Haml on Git

Posted February 10, 2008

I’ve been playing around with distributed revision control recently. I have another post in the works all about that, so I’ll skip over the details for now.

The upshot of my adventures is that I’m pretty much convinced that there’s almost no reason to use a client-server system rather than a distributed one1. Distributed systems have all of the capabilities of client-server systems, and more besides.

So you can imagine my pleasure when Hampton IMed me a few days ago saying “What do you think about moving Haml to Git?” I replied that I thought that was a fantastic idea.

I imported the Haml Subversion history and set up the repository last night. Today I set up the web interface. Haml is now offically stored in a Git repository. Check it out via your broser through the web interface.

To get the development branch of the code, just run

git clone git://github.com/nex3/haml.git

To get the stable branch, cd into the new haml/ directory and run

git checkout origin/stable

When creating patches, the process goes like so:

emacs                   # Make your changes
git commit -a           # Commit all changes to your local repository
git format-patch origin # Create a patch: 0001-your-commit-message.patch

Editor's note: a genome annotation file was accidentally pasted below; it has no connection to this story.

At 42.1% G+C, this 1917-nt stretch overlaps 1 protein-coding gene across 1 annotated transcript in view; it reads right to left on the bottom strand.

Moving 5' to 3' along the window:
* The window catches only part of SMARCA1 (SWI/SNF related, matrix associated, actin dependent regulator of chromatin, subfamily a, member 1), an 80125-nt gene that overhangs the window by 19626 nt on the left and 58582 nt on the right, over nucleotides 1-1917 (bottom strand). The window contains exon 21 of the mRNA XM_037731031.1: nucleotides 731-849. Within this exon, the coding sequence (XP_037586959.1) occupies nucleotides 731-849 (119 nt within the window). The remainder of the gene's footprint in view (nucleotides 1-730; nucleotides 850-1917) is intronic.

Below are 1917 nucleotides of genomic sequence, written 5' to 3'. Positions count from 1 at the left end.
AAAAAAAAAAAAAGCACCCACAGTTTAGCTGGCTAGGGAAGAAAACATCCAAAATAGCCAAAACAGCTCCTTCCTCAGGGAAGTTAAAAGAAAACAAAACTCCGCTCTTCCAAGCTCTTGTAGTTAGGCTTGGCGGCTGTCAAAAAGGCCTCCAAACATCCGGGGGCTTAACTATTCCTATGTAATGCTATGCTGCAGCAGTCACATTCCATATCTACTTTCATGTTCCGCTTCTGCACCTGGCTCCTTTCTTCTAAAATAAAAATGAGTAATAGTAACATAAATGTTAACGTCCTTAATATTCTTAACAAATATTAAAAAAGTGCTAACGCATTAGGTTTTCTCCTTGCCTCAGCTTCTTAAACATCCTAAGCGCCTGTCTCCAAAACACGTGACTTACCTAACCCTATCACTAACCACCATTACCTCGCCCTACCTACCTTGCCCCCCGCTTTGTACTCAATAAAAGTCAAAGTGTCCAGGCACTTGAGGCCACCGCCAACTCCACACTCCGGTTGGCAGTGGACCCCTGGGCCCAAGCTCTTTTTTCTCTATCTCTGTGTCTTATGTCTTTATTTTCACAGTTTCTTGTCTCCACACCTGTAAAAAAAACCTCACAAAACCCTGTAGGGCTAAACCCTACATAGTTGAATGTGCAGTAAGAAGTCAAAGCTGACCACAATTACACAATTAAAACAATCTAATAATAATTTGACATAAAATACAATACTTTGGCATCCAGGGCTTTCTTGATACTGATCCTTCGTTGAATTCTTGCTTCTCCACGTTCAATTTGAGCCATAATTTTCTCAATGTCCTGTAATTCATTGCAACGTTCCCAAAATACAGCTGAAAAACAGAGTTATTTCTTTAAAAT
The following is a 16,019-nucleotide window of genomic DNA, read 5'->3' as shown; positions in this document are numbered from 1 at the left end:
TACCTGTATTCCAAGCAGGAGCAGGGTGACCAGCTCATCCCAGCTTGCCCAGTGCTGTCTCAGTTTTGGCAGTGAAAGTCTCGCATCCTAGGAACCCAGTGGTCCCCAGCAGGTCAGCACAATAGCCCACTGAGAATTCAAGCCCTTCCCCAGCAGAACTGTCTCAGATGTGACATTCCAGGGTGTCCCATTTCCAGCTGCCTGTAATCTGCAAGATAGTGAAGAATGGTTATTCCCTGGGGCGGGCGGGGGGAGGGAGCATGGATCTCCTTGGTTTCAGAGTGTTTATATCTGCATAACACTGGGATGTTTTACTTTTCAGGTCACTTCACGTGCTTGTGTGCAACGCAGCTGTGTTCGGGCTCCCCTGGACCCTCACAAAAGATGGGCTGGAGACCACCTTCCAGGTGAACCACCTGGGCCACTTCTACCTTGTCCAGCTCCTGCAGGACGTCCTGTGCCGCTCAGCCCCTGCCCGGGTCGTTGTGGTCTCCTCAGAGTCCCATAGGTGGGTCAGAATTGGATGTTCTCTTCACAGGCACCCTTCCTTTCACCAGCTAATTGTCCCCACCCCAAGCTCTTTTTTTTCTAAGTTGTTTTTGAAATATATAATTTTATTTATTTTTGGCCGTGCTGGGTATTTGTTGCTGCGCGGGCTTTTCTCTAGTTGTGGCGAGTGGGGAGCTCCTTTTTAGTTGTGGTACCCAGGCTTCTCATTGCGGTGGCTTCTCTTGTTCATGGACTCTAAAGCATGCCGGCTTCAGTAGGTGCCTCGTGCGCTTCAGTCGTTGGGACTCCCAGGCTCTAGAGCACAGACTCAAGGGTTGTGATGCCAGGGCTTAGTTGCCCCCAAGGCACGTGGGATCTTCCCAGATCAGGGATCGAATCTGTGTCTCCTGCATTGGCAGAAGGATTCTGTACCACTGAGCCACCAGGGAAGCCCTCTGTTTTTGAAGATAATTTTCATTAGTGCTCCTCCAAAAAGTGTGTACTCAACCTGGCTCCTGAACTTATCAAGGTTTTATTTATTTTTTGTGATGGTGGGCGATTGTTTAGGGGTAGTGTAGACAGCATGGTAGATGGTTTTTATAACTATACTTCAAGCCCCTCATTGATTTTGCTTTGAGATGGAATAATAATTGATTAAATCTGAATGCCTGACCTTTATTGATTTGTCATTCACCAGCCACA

You can then email, pastie, or otherwise send the resulting patch file to Hampton or me. We’ll then apply it2 (with git am), which will not only preserve your commit message but your authorship as well.

Git is awesome. Enjoy it.

1 The only exception to this that I can think of is that more people have Subversion installed than any distributed tool. But if current availability was all that mattered, we’d all still be using CVS.

2 Assuming it’s a good patch for something we want, of course. For the record, we accept many more patches than we reject.

Anonymous said February 10, 2008:

also, GIT does not run well on 80% of the computers out there… (ie Windows)

Different anonymous person said February 10, 2008:

Really? I’ve been using it on Windows for as long as I’ve used it at all, and it works remarkably well. It’s one of the few Cygwin-ized programs that has no glitches at all.

Nathan said February 11, 2008:

Anonymous 1: There are a few mitigating factors there. First, at least according to Anonymous 2, it’s workable with Cygwin. Second, since Git seems to be becoming the most popular distributed system, I imagine any kinks will be worked out in the future. Finally, although 80% of computers may be running Windows, it has a much smaller showing among Ruby/Rails developers and particularly among people who commit to Haml. So I’m not that worried.

Also, it looks like we’ll be moving the repo to GitHub. The web view is at http://github.com/nex3/haml, and the repo is available via

git clone git://github.com/nex3/haml.git
Ryan Mulligan said February 20, 2008:

One other thing to consider is that lots of tools, like trac, google code, rubyforge, etc all use svn. Unfortunately they are married very closely with their revision control of choice, trac being an exception to that list above with it’s plugins.

Eric said October 04, 2008:

MSysgit is actually quite good for Git on Windows: http://code.google.com/p/msysgit/

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